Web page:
Mohana Ravindranath | Nextgov | November 23, 2016 | 0 Comments

Think Tank To Trump: Dump USDS

Flickr user O'Reilly Conferences

Updated Nov. 28: Information Technology and Innovation Foundation today retracted its recommendation that President-elect Donald Trump eliminate the U.S. Digital Service. The updated memo states ITIF “actually believes there is good reason for the USDS to provide the capabilities it does within the White House, and because agency CIOs should have authority and accountability to implement major IT initiatives.”

It's not clear what will happen to prominent federal tech teams during the Trump administration.

Groups including the General Services Administration's tech consultancy 18F and the White House's U.S. Digital Service, pioneered under President Barack Obama and driven by short-term recruits from the private sector, face an uncertain future—and one tech-focused think tank says USDS should be eliminated altogether. 

Among several recommendations published this week, Information Technology and Innovation Foundation staff suggested the White House and Congress replace USDS with a new group of about 50 people -- a "specialized team of experts" within GSA who can help agencies adopt IT initiatives. 

» Get the best federal technology news and ideas delivered right to your inbox. Sign up here.

The proposed group might focus on implementing IT modernization efforts or tech programs such as health insurance exchanges, the memo said. The group would also "oversee the outside consultants who carry out most of these federal projects," and another similar group could be focused on outsourcing tech projects. 

ITIF did not respond to Nextgov's request to elaborate on how this new team's mission or structure would differ from USDS', and USDS did not respond to request for a response to the recommendation.

Both 18F and USDS have supporters on Capitol Hill, including Rep. Kevin McCarthy, R-Calif., who recently tweeted Washington should "modernize" through programs such as 18F and USDS, and Rep. Steny Hoyer D-M.D., who agreed and tweeted the federal government should "keep it going."

ITIF's other recommendations include appointing chief innovation officers at all cabinet-level agencies, creating funds in each federal agency for upgrading their systems, and that the White House should work with Congress to create an "IT innovation fund."

Federal agencies should use the money they were spending on "operations" and invest it in "more efficient technology," the memo said—this would direct agencies "to seek out cost savings and increased productivity while also modernizing outdated IT systems."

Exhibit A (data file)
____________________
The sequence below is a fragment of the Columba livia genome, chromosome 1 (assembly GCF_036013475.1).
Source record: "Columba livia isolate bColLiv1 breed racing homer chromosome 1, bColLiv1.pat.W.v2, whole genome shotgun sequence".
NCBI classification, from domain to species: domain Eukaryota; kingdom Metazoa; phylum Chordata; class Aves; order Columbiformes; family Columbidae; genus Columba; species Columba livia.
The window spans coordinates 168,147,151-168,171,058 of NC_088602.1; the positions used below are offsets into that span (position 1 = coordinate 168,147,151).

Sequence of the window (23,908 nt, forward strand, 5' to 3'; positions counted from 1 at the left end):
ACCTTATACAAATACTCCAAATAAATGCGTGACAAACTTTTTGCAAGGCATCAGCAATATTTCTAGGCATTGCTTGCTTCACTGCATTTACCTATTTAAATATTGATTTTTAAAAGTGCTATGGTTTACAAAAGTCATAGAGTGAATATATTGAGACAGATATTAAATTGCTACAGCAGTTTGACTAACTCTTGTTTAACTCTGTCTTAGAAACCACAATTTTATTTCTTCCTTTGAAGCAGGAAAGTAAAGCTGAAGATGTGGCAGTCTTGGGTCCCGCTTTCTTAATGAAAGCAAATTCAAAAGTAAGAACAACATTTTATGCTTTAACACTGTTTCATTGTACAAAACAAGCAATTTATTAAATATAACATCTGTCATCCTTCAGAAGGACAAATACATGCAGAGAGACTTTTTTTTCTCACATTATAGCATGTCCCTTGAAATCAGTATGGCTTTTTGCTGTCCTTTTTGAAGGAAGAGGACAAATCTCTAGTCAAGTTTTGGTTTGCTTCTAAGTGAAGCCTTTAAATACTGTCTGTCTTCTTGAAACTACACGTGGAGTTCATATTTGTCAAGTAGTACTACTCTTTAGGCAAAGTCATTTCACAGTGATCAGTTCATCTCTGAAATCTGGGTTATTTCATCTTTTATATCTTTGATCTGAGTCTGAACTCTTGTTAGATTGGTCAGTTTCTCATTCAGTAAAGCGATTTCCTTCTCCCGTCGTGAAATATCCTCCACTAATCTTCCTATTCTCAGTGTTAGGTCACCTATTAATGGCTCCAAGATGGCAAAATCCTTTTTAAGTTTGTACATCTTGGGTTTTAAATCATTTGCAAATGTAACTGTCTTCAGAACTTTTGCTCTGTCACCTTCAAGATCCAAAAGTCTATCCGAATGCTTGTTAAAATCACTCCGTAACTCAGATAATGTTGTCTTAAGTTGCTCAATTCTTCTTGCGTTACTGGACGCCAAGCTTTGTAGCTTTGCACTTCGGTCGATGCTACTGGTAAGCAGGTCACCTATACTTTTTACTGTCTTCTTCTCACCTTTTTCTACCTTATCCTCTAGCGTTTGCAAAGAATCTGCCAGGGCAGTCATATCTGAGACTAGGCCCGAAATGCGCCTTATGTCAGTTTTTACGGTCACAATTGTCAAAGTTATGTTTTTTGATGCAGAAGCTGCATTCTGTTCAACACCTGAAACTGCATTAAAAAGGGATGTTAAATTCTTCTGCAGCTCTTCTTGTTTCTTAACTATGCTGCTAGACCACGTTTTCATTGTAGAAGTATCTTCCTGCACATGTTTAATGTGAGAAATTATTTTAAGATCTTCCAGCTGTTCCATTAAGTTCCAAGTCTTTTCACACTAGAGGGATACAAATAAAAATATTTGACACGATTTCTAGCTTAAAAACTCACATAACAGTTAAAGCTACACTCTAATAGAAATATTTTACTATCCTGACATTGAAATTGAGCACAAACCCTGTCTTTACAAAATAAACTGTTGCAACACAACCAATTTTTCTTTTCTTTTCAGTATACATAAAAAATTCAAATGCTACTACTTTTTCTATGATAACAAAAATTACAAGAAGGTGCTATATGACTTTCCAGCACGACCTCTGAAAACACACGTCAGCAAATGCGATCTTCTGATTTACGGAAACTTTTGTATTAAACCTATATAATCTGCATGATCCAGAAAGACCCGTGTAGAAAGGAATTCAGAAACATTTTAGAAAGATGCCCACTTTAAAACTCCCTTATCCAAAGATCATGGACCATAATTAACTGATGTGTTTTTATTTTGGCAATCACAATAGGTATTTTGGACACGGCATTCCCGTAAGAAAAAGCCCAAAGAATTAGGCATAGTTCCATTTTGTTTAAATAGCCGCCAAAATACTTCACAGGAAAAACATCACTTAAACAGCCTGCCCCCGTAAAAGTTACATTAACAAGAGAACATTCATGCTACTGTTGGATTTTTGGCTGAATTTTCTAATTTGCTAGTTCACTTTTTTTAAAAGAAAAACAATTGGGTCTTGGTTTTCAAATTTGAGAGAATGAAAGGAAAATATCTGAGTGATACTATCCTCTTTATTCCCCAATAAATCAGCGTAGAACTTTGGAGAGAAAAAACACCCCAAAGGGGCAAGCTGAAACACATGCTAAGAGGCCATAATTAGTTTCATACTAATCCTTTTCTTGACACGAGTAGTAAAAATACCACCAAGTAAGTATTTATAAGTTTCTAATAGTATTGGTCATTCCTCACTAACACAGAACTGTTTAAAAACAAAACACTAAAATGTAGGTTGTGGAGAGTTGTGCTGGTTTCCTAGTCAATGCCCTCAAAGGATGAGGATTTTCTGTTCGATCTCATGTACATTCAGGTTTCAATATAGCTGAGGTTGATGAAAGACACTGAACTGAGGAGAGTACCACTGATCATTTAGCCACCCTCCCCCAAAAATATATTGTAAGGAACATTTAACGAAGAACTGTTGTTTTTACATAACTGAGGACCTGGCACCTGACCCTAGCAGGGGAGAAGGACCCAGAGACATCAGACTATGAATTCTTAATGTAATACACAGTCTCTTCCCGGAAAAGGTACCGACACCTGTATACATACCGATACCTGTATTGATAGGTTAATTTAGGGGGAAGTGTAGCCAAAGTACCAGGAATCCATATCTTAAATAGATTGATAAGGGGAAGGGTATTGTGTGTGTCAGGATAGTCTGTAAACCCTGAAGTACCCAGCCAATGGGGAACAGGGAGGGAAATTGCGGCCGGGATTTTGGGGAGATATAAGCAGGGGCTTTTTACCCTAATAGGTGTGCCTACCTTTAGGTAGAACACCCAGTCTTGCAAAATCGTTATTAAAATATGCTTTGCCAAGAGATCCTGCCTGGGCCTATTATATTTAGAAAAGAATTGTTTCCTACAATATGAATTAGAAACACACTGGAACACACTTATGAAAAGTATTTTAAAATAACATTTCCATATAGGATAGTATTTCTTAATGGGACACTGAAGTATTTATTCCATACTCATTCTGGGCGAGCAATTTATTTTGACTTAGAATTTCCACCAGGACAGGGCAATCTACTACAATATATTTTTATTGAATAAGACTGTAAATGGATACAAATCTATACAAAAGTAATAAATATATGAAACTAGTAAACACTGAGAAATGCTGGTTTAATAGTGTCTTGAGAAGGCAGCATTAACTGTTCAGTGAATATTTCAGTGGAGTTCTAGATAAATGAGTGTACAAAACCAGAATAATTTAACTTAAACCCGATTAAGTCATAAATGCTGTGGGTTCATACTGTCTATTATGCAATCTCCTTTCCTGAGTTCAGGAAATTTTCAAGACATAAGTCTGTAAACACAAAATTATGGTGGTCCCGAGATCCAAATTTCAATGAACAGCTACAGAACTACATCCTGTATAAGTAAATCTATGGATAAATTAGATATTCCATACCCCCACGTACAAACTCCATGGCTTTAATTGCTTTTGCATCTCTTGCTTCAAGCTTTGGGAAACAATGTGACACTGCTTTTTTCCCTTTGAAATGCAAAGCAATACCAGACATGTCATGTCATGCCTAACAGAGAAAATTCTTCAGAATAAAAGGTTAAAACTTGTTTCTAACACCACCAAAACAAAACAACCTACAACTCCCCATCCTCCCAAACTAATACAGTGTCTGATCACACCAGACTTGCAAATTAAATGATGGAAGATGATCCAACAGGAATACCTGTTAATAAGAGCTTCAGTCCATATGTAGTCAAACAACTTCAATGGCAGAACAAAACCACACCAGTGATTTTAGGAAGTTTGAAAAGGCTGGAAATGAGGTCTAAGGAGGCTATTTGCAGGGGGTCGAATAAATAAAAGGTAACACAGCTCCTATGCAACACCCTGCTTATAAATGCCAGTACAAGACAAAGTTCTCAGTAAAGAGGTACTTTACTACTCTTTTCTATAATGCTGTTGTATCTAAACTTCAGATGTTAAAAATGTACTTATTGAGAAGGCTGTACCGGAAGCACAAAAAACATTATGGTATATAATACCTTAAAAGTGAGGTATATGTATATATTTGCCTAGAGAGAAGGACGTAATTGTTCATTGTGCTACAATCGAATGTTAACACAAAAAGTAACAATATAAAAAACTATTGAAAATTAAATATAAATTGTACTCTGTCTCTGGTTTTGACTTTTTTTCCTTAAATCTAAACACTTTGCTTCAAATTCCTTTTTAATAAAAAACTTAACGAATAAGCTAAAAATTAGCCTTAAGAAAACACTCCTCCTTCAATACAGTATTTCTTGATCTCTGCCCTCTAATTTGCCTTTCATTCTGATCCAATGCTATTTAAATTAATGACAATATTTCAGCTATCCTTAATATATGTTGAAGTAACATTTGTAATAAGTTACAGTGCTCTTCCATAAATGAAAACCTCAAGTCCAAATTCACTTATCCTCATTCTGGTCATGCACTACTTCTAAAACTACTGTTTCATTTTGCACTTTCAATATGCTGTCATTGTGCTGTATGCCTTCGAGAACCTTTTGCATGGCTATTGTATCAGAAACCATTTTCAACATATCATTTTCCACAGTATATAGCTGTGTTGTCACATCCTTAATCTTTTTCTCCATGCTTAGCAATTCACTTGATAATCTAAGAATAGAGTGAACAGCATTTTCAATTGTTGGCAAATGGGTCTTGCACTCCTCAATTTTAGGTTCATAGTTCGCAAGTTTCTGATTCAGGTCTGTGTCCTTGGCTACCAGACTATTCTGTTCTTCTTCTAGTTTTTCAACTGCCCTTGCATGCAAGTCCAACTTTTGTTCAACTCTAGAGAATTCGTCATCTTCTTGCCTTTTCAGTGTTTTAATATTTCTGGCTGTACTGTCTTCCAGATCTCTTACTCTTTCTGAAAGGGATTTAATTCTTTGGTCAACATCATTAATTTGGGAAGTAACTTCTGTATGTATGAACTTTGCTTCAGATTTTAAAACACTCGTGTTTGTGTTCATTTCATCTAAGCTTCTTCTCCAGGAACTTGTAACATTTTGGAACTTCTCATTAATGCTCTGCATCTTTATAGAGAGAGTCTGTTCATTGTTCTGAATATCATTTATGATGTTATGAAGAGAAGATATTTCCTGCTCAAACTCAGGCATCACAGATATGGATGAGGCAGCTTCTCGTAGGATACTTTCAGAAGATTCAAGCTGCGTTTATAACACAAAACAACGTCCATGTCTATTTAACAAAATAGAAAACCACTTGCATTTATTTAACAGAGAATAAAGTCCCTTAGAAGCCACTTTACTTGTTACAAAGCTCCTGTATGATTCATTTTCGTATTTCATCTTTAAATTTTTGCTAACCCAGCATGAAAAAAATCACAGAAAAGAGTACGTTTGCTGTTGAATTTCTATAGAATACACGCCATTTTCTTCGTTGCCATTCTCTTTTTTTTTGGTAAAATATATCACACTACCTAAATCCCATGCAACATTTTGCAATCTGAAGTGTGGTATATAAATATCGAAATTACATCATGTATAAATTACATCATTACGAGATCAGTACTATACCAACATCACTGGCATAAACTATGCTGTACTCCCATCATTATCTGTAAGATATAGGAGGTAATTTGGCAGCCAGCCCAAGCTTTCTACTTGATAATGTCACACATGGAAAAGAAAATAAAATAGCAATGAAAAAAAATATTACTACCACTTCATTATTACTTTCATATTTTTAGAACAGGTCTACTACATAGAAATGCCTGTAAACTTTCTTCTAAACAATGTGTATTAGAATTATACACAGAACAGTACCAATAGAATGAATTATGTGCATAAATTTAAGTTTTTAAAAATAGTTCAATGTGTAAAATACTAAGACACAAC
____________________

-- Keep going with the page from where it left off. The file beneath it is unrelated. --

The House has already passed legislation, called the Modernizing Government Technology, which would create working funds within agencies for IT upgrade. The Senate has yet to address it in session.

Comments
JOIN THE DISCUSSION

Thank you for subscribing to newsletters from Nextgov.com.
We think these reports might interest you:

  • Modernizing IT for Mission Success

    Surveying Federal and Defense Leaders on Priorities and Challenges at the Tactical Edge

    Download
  • Communicating Innovation in Federal Government

    Federal Government spending on ‘obsolete technology’ continues to increase. Supporting the twin pillars of improved digital service delivery for citizens on the one hand, and the increasingly optimized and flexible working practices for federal employees on the other, are neither easy nor inexpensive tasks. This whitepaper explores how federal agencies can leverage the value of existing agency technology assets while offering IT leaders the ability to implement the kind of employee productivity, citizen service improvements and security demanded by federal oversight.

    Download
  • Effective Ransomware Response

    This whitepaper provides an overview and understanding of ransomware and how to successfully combat it.

    Download
  • Forecasting Cloud's Future

    Conversations with Federal, State, and Local Technology Leaders on Cloud-Driven Digital Transformation

    Download
  • IT Transformation Trends: Flash Storage as a Strategic IT Asset

    MIT Technology Review: Flash Storage As a Strategic IT Asset For the first time in decades, IT leaders now consider all-flash storage as a strategic IT asset. IT has become a new operating model that enables self-service with high performance, density and resiliency. It also offers the self-service agility of the public cloud combined with the security, performance, and cost-effectiveness of a private cloud. Download this MIT Technology Review paper to learn more about how all-flash storage is transforming the data center.

    Download

When you download a report, your information may be shared with the underwriters of that document.